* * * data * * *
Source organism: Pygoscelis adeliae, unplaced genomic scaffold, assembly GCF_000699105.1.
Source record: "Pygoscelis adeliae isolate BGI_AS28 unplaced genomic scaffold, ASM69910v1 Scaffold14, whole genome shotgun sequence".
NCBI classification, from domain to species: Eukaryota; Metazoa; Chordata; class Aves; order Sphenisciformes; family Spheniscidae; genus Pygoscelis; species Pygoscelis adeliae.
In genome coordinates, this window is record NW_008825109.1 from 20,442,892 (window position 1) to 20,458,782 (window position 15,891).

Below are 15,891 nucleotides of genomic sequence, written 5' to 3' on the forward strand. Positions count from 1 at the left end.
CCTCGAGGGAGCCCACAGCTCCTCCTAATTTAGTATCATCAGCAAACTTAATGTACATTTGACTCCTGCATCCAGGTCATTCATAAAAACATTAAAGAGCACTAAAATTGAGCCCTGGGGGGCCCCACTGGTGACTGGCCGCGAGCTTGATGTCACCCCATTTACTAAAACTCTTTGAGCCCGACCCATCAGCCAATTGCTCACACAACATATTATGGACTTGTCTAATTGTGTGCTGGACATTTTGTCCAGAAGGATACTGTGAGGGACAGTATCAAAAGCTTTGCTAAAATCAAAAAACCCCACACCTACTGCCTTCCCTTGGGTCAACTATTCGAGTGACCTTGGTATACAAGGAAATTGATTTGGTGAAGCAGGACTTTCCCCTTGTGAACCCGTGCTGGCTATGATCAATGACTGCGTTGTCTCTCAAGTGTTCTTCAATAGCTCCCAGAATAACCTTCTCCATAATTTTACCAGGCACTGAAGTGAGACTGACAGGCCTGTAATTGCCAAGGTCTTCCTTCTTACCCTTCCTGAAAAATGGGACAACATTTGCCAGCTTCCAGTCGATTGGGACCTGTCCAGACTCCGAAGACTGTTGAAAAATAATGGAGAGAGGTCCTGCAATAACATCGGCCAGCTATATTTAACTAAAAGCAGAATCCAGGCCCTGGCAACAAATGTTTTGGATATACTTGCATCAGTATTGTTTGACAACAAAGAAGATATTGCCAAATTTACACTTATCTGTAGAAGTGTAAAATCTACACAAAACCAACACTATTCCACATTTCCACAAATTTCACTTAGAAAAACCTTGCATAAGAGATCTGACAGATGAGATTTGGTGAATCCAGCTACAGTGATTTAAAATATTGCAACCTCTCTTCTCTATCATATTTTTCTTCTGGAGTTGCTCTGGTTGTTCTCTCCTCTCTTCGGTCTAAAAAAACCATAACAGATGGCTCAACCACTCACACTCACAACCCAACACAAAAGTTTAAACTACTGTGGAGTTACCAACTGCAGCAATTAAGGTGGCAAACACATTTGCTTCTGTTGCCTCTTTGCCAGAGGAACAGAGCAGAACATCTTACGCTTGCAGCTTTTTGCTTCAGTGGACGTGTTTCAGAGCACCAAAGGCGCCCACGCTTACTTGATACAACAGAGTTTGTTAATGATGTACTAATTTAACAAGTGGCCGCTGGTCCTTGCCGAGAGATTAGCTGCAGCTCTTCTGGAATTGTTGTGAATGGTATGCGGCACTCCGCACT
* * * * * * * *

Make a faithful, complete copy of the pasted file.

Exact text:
Source organism: Pygoscelis adeliae, unplaced genomic scaffold, assembly GCF_000699105.1.
Source record: "Pygoscelis adeliae isolate BGI_AS28 unplaced genomic scaffold, ASM69910v1 Scaffold14, whole genome shotgun sequence".
NCBI classification, from domain to species: Eukaryota; Metazoa; Chordata; class Aves; order Sphenisciformes; family Spheniscidae; genus Pygoscelis; species Pygoscelis adeliae.
In genome coordinates, this window is record NW_008825109.1 from 20,442,892 (window position 1) to 20,458,782 (window position 15,891).

Below are 15,891 nucleotides of genomic sequence, written 5' to 3' on the forward strand. Positions count from 1 at the left end.
CCTCGAGGGAGCCCACAGCTCCTCCTAATTTAGTATCATCAGCAAACTTAATGTACATTTGACTCCTGCATCCAGGTCATTCATAAAAACATTAAAGAGCACTAAAATTGAGCCCTGGGGGGCCCCACTGGTGACTGGCCGCGAGCTTGATGTCACCCCATTTACTAAAACTCTTTGAGCCCGACCCATCAGCCAATTGCTCACACAACATATTATGGACTTGTCTAATTGTGTGCTGGACATTTTGTCCAGAAGGATACTGTGAGGGACAGTATCAAAAGCTTTGCTAAAATCAAAAAACCCCACACCTACTGCCTTCCCTTGGGTCAACTATTCGAGTGACCTTGGTATACAAGGAAATTGATTTGGTGAAGCAGGACTTTCCCCTTGTGAACCCGTGCTGGCTATGATCAATGACTGCGTTGTCTCTCAAGTGTTCTTCAATAGCTCCCAGAATAACCTTCTCCATAATTTTACCAGGCACTGAAGTGAGACTGACAGGCCTGTAATTGCCAAGGTCTTCCTTCTTACCCTTCCTGAAAAATGGGACAACATTTGCCAGCTTCCAGTCGATTGGGACCTGTCCAGACTCCGAAGACTGTTGAAAAATAATGGAGAGAGGTCCTGCAATAACATCGGCCAGCTATATTTAACTAAAAGCAGAATCCAGGCCCTGGCAACAAATGTTTTGGATATACTTGCATCAGTATTGTTTGACAACAAAGAAGATATTGCCAAATTTACACTTATCTGTAGAAGTGTAAAATCTACACAAAACCAACACTATTCCACATTTCCACAAATTTCACTTAGAAAAACCTTGCATAAGAGATCTGACAGATGAGATTTGGTGAATCCAGCTACAGTGATTTAAAATATTGCAACCTCTCTTCTCTATCATATTTTTCTTCTGGAGTTGCTCTGGTTGTTCTCTCCTCTCTTCGGTCTAAAAAAACCATAACAGATGGCTCAACCACTCACACTCACAACCCAACACAAAAGTTTAAACTACTGTGGAGTTACCAACTGCAGCAATTAAGGTGGCAAACACATTTGCTTCTGTTGCCTCTTTGCCAGAGGAACAGAGCAGAACATCTTACGCTTGCAGCTTTTTGCTTCAGTGGACGTGTTTCAGAGCACCAAAGGCGCCCACGCTTACTTGATACAACAGAGTTTGTTAATGATGTACTAATTTAACAAGTGGCCGCTGGTCCTTGCCGAGAGATTAGCTGCAGCTCTTCTGGAATTGTTGTGAATGGTATGCGGCACTCCGCACT